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Active Protective System For Army Future Force

The Active Protective System will help to better protect soldiers travelling in vehicles such as the Stryker (pictured).
by Sgt. Ken Hall
Washington DC (SPX) May 04, 2006
The United States Army remains committed to providing Soldiers with the best protection technology can provide, according to Maj. Gen. Charles A. Cartwright, program manager for the Future Combat Systems.

As evidence of this goal, the Army's effort to develop better protection for their mounted Soldiers moved forward in March as the Raytheon Company was contracted to develop the Active Protective System for the Army's Future Combat Systems program.

Designed as an augmentation to current vehicle armor, the APS is an explosive ballistic countermeasure capability that will dramatically increase vehicle survivability against the spectrum of aerial ballistic threats. The APS is an operationalization of 'hit avoidance' technologies that sense incoming threats and employ countermeasures to physically intercept, defeat or deflect them, increasing the survivability of light-to-medium-weight vehicles.

"This is a significant step forward in the FCS program, which remains on coast and on schedule," says Cartwright. He expects the APS sub-system components to begin current force integration and qualification by the end of 2008.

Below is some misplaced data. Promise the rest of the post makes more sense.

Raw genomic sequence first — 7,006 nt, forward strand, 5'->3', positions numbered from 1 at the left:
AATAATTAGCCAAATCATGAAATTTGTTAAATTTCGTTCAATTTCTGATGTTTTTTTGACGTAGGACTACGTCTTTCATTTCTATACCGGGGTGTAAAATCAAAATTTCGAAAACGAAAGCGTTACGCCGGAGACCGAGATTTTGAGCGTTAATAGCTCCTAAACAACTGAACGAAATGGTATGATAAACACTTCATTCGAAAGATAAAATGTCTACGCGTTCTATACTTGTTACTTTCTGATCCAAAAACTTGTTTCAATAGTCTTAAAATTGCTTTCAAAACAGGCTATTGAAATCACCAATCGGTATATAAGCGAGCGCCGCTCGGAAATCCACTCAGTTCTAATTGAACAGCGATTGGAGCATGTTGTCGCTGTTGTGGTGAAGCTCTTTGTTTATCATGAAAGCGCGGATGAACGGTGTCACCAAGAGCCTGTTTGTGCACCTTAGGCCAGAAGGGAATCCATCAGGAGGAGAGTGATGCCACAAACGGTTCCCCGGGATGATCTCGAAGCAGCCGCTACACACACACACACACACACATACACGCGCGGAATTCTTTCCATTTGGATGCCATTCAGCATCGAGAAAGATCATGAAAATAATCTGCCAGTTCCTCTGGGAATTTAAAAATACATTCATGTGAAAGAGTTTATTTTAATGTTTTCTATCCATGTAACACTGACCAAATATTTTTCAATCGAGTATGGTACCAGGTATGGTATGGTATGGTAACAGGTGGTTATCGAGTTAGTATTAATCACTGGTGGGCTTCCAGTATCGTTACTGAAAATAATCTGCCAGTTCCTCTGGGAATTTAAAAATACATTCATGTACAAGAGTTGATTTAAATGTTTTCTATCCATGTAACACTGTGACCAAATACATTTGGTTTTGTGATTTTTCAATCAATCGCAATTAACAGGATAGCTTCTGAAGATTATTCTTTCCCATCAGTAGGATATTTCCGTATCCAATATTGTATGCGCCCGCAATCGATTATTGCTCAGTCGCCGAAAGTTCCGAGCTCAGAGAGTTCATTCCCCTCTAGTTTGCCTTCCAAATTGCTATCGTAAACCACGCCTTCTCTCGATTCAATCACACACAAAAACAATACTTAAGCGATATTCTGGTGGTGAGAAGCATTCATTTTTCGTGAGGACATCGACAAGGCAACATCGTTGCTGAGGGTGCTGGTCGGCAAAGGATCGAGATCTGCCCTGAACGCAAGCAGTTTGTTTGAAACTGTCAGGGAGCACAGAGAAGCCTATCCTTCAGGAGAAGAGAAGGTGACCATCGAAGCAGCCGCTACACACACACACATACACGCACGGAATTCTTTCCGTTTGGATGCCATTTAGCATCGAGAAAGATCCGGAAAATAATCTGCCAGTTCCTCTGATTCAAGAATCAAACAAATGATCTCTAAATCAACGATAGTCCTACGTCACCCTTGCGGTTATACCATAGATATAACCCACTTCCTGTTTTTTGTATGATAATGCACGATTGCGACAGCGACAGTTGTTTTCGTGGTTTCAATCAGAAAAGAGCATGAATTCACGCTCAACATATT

The estimated $70 million contract will require the APS technology to work with all other relevant systems within FCS. Real-world lessons learned from the Global War on Terrorism are being integrated into the development of FCS, a Soldier-centric, network-enabled program.

Army Chief of Staff Gen. Peter Schoomaker says that FCS is the Army's key modernization program, and is both the surest and fastest way to provide Soldiers additional tools to address the global missions they have been assigned.

"With FCS, the Army takes advantage of the best-of-industry technologies as soon as they are developed and puts them into the hands of Soldiers in the field," he said. "This latest approach will get capabilities to our Soldiers sooner, strengthening the current force, while laying groundwork for the force of the future."

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The U.S. Navy has contracted with BAE Systems to produce additional low-band transmitter-antenna groups for the Navy's EA-6B Prowler electronic countermeasures aircraft. Under the 24.3 million dollar contract with the Naval Air Systems Command, the company will provide 13 transmitter-antenna groups, each consisting of a radar and communications jammer.







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